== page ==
NSW premier pitches 'digital licence' as election stunt
Cops to demand your phone, what could possibly go wrong?
In the throes of an election campaign, the NSW Government has hit upon a way to guarantee that police can require people to unlock their phones: that's where Premier Mike Baird wants your driver's license to be.
Pitched as a money-saving measure because today's printed-plastic licences cost tens of millions of dollars, the scheme would initially be opt-in.
To get the ball rolling the government's Digital Council will be asked to work through issues like security and privacy, as part of a roadmap to app-ify all licences.
Before the driver's license is offered on a smartphone, the government will test the idea on smaller markets – the photo IDs available for non-drivers to prove their age, boat licences, and fishing licences.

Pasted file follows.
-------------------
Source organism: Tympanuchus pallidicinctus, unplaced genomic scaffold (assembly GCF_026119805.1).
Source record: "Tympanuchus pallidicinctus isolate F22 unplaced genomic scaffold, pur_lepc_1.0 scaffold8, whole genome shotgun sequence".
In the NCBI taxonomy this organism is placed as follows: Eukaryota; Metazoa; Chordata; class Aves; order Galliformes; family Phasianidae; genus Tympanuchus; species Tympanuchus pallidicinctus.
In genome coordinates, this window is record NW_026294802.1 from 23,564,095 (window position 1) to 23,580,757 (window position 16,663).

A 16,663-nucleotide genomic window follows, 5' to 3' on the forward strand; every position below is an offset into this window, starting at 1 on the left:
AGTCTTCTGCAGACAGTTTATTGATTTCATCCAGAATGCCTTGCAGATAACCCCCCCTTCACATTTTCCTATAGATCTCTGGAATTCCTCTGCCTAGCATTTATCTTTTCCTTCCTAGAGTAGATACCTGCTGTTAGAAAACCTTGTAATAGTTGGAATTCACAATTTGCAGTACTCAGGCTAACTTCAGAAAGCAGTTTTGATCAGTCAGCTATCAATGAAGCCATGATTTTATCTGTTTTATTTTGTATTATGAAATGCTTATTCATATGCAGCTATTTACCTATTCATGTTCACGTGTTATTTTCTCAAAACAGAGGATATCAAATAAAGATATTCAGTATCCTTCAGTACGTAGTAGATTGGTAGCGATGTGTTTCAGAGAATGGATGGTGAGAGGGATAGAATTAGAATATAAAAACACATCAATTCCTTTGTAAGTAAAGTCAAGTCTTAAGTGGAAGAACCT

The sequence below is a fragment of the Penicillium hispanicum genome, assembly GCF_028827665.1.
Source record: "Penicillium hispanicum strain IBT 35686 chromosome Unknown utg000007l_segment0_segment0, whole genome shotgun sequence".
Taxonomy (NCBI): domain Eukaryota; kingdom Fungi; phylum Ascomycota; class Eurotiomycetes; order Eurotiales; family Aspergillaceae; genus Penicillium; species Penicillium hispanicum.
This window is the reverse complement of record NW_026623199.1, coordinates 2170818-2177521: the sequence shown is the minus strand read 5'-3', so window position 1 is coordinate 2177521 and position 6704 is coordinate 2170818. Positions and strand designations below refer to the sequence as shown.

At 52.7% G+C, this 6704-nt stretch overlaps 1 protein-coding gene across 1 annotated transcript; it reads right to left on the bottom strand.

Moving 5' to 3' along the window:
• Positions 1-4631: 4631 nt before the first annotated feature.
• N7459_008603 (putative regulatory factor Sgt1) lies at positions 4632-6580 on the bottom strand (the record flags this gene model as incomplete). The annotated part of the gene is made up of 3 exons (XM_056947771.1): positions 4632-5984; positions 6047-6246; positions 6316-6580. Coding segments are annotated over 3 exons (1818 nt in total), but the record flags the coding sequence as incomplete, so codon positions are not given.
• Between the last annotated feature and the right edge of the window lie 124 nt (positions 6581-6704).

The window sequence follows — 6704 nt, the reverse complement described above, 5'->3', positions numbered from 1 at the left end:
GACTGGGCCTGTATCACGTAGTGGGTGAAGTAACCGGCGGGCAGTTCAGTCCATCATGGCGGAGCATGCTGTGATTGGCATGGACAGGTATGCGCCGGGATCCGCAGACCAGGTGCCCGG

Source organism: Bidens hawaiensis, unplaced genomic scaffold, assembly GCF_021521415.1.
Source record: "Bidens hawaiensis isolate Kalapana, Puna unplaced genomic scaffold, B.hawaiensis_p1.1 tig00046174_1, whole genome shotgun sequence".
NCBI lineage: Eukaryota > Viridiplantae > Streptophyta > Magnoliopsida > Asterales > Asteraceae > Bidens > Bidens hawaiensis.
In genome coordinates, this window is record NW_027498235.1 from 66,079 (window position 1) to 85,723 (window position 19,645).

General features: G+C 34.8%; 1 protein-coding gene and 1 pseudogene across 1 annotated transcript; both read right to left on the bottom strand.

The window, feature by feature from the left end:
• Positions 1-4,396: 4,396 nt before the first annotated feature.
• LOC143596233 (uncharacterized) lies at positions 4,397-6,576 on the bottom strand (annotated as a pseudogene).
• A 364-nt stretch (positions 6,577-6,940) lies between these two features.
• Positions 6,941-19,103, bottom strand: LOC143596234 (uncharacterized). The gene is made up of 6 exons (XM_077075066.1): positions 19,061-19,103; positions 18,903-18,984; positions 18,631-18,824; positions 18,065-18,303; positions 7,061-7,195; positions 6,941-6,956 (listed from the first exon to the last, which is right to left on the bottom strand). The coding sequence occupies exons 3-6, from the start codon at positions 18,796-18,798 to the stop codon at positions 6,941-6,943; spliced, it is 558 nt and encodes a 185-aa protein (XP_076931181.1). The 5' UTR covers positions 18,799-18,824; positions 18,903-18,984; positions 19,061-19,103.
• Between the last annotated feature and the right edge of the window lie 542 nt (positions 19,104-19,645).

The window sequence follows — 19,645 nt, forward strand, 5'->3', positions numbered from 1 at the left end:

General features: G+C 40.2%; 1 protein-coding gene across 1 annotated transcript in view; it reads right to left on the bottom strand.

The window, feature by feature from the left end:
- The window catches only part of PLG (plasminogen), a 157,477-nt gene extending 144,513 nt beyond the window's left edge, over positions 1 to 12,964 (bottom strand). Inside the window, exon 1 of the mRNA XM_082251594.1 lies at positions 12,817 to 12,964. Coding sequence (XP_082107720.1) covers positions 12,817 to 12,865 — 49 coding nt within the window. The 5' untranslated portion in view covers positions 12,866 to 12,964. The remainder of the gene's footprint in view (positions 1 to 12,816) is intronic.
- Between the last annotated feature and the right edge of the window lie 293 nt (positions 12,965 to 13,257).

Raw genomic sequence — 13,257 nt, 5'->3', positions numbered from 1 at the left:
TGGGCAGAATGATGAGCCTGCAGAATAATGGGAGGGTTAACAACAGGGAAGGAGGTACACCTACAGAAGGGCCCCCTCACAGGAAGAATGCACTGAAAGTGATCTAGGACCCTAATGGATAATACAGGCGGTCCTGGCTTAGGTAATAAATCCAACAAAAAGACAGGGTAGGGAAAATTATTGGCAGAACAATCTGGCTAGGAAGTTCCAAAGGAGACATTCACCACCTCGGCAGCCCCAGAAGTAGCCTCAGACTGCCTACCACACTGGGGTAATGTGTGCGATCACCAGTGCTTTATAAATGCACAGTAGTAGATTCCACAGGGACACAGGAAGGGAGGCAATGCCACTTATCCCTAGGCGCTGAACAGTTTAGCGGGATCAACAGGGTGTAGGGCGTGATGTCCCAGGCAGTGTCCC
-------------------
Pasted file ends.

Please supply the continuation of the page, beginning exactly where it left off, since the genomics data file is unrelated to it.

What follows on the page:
Readers of The Register will be aware of the recent case in which a Canadian was cuffed for refusing to hand over his smartphone's password while crossing the border into the US.
Just as concerning to anyone asked to drop their phone in the hands of police would be this case, in which a Canberra AFP officer was fined for copying a sex video he found on a complainant's telephone, and handed a $1,500 fine.
While premier Mike Baird's minister for finance Dominic Perrottet defends the move on the basis that cafes increasingly offer mobile phone payment, Vulture South would note that cafes lack the element of compulsion involved in a policeman demanding someone's phone.
Police Commissioner Andrew Scipione – currently in an illegal bugging imbroglio – is named as a supporter of the scheme. ®